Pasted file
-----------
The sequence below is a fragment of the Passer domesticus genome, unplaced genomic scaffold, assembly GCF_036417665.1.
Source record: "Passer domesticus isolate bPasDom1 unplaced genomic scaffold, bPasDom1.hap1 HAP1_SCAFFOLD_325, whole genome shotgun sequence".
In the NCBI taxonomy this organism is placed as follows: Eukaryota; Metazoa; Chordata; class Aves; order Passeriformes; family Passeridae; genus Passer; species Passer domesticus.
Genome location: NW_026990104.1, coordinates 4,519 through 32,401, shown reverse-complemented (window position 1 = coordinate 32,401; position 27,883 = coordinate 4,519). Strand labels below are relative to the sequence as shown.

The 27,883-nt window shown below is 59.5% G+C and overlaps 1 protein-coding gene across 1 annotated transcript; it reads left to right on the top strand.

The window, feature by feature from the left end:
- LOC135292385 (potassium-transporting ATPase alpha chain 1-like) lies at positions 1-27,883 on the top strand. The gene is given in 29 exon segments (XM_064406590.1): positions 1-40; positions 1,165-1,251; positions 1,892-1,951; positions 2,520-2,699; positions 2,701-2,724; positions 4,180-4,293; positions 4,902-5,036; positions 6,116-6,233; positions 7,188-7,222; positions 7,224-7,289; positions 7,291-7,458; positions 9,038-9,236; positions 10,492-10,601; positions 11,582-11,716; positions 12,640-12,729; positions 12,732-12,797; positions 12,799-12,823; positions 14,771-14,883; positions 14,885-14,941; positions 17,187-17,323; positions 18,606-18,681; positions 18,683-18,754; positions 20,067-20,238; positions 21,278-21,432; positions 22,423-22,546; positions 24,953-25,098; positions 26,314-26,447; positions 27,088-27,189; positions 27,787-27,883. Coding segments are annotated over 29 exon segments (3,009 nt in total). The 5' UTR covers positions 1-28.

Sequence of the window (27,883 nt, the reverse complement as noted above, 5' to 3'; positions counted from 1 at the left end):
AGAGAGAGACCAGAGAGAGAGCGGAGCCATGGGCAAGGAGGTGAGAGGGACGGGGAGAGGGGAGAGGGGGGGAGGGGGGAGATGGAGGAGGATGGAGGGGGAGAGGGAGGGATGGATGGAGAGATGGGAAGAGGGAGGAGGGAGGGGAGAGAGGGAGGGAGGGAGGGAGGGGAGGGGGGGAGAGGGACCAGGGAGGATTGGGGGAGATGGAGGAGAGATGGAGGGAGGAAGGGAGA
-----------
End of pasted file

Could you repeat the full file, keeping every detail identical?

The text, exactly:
The sequence below is a fragment of the Passer domesticus genome, unplaced genomic scaffold, assembly GCF_036417665.1.
Source record: "Passer domesticus isolate bPasDom1 unplaced genomic scaffold, bPasDom1.hap1 HAP1_SCAFFOLD_325, whole genome shotgun sequence".
In the NCBI taxonomy this organism is placed as follows: Eukaryota; Metazoa; Chordata; class Aves; order Passeriformes; family Passeridae; genus Passer; species Passer domesticus.
Genome location: NW_026990104.1, coordinates 4,519 through 32,401, shown reverse-complemented (window position 1 = coordinate 32,401; position 27,883 = coordinate 4,519). Strand labels below are relative to the sequence as shown.

The 27,883-nt window shown below is 59.5% G+C and overlaps 1 protein-coding gene across 1 annotated transcript; it reads left to right on the top strand.

The window, feature by feature from the left end:
- LOC135292385 (potassium-transporting ATPase alpha chain 1-like) lies at positions 1-27,883 on the top strand. The gene is given in 29 exon segments (XM_064406590.1): positions 1-40; positions 1,165-1,251; positions 1,892-1,951; positions 2,520-2,699; positions 2,701-2,724; positions 4,180-4,293; positions 4,902-5,036; positions 6,116-6,233; positions 7,188-7,222; positions 7,224-7,289; positions 7,291-7,458; positions 9,038-9,236; positions 10,492-10,601; positions 11,582-11,716; positions 12,640-12,729; positions 12,732-12,797; positions 12,799-12,823; positions 14,771-14,883; positions 14,885-14,941; positions 17,187-17,323; positions 18,606-18,681; positions 18,683-18,754; positions 20,067-20,238; positions 21,278-21,432; positions 22,423-22,546; positions 24,953-25,098; positions 26,314-26,447; positions 27,088-27,189; positions 27,787-27,883. Coding segments are annotated over 29 exon segments (3,009 nt in total). The 5' UTR covers positions 1-28.

Sequence of the window (27,883 nt, the reverse complement as noted above, 5' to 3'; positions counted from 1 at the left end):
AGAGAGAGACCAGAGAGAGAGCGGAGCCATGGGCAAGGAGGTGAGAGGGACGGGGAGAGGGGAGAGGGGGGGAGGGGGGAGATGGAGGAGGATGGAGGGGGAGAGGGAGGGATGGATGGAGAGATGGGAAGAGGGAGGAGGGAGGGGAGAGAGGGAGGGAGGGAGGGAGGGGAGGGGGGGAGAGGGACCAGGGAGGATTGGGGGAGATGGAGGAGAGATGGAGGGAGGAAGGGAGA